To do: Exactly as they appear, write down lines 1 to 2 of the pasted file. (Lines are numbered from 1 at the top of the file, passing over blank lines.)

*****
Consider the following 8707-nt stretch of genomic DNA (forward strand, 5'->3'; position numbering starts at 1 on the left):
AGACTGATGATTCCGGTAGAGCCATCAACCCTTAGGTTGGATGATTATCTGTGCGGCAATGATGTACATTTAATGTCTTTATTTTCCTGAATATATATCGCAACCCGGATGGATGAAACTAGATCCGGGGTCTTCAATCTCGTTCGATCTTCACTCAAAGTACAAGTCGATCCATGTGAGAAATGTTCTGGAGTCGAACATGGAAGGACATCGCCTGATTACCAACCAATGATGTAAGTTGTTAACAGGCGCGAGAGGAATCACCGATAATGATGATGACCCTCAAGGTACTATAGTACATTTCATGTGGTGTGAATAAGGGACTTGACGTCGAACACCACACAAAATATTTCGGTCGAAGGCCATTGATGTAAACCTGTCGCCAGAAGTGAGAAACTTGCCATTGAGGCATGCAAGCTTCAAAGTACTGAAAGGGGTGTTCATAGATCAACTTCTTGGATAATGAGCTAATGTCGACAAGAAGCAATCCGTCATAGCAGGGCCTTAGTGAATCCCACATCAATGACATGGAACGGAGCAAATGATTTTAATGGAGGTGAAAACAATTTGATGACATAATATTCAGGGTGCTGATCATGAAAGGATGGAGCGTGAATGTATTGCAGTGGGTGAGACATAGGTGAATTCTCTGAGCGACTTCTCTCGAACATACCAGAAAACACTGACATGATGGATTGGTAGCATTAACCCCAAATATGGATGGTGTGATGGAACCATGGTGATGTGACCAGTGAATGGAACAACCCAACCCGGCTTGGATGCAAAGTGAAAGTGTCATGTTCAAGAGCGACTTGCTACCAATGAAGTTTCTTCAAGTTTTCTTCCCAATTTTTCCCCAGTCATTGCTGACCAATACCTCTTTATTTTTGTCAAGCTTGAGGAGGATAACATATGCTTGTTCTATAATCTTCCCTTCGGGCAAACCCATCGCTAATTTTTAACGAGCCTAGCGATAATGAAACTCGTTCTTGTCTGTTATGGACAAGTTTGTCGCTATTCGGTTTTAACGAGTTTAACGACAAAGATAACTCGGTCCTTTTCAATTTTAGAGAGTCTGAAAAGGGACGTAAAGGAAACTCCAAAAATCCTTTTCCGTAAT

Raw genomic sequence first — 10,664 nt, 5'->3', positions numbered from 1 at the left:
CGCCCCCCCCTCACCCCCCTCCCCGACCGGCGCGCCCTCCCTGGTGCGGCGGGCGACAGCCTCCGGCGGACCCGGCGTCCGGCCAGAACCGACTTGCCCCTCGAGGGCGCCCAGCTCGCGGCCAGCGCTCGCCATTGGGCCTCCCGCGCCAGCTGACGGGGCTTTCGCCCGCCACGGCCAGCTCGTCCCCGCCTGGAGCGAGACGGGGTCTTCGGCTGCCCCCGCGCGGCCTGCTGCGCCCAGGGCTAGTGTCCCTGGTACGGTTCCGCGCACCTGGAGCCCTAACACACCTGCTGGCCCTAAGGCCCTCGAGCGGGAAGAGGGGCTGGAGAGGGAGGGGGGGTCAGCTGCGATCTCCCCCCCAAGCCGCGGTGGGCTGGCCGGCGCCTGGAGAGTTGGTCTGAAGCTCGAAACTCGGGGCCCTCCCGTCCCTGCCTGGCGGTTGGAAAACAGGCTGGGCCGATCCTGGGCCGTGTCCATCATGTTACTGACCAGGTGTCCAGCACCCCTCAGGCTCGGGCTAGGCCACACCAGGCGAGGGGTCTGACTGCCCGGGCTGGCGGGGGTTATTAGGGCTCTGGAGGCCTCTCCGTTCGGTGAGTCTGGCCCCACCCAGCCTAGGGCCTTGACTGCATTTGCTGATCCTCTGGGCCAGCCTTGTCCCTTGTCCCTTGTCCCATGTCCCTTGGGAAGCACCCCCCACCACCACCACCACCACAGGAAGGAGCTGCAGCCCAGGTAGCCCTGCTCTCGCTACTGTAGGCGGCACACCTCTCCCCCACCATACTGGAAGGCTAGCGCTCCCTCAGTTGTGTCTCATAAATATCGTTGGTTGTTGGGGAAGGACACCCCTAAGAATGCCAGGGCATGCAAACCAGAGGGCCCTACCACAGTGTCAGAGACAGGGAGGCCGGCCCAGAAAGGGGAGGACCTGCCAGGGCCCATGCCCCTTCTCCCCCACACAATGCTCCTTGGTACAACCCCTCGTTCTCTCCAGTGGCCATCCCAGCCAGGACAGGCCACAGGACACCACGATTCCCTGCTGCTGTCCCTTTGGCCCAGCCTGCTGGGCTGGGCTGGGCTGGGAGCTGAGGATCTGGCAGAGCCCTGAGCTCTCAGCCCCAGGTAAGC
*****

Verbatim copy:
Consider the following 8707-nt stretch of genomic DNA (forward strand, 5'->3'; position numbering starts at 1 on the left):
AGACTGATGATTCCGGTAGAGCCATCAACCCTTAGGTTGGATGATTATCTGTGCGGCAATGATGTACATTTAATGTCTTTATTTTCCTGAATATATATCGCAACCCGGATGGATGAAACTAGATCCGGGGTCTTCAATCTCGTTCGATCTTCACTCAAAGTACAAGTCGATCCATGTGAGAAATGTTCTGGAGTCGAACATGGAAGGACATCGCCTGATTACCAACCAATGATGTAAGTTGTTAACAGGCGCGAGAGGAATCACCGATAATGATGATGACCCTCAAGGTACTATAGTACATTTCATGTGGTGTGAATAAGGGACTTGACGTCGAACACCACACAAAATATTTCGGTCGAAGGCCATTGATGTAAACCTGTCGCCAGAAGTGAGAAACTTGCCATTGAGGCATGCAAGCTTCAAAGTACTGAAAGGGGTGTTCATAGATCAACTTCTTGGATAATGAGCTAATGTCGACAAGAAGCAATCCGTCATAGCAGGGCCTTAGTGAATCCCACATCAATGACATGGAACGGAGCAAATGATTTTAATGGAGGTGAAAACAATTTGATGACATAATATTCAGGGTGCTGATCATGAAAGGATGGAGCGTGAATGTATTGCAGTGGGTGAGACATAGGTGAATTCTCTGAGCGACTTCTCTCGAACATACCAGAAAACACTGACATGATGGATTGGTAGCATTAACCCCAAATATGGATGGTGTGATGGAACCATGGTGATGTGACCAGTGAATGGAACAACCCAACCCGGCTTGGATGCAAAGTGAAAGTGTCATGTTCAAGAGCGACTTGCTACCAATGAAGTTTCTTCAAGTTTTCTTCCCAATTTTTCCCCAGTCATTGCTGACCAATACCTCTTTATTTTTGTCAAGCTTGAGGAGGATAACATATGCTTGTTCTATAATCTTCCCTTCGGGCAAACCCATCGCTAATTTTTAACGAGCCTAGCGATAATGAAACTCGTTCTTGTCTGTTATGGACAAGTTTGTCGCTATTCGGTTTTAACGAGTTTAACGACAAAGATAACTCGGTCCTTTTCAATTTTAGAGAGTCTGAAAAGGGACGTAAAGGAAACTCCAAAAATCCTTTTCCGTAAT